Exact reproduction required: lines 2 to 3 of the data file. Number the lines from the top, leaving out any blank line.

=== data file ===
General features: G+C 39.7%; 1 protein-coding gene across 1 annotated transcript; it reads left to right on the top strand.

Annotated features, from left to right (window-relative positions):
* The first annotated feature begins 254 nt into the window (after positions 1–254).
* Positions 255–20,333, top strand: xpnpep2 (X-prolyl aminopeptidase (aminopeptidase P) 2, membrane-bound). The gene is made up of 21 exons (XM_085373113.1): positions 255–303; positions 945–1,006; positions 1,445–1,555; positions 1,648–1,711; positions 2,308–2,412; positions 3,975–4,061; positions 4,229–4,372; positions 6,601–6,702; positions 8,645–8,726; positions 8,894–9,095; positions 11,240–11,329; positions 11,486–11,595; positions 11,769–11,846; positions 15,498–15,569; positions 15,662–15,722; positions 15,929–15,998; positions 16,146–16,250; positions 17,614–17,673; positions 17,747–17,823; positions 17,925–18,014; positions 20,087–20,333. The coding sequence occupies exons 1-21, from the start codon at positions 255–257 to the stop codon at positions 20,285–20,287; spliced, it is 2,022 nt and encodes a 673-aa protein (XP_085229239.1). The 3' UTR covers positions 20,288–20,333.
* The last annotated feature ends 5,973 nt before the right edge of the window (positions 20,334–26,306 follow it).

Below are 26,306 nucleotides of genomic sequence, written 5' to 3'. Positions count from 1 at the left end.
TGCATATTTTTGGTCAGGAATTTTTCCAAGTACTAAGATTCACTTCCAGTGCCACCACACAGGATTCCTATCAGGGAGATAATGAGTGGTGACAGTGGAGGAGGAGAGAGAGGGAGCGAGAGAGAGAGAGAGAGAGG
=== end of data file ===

Annotated features, from left to right (window-relative positions):
* The first annotated feature begins 254 nt into the window (after positions 1–254).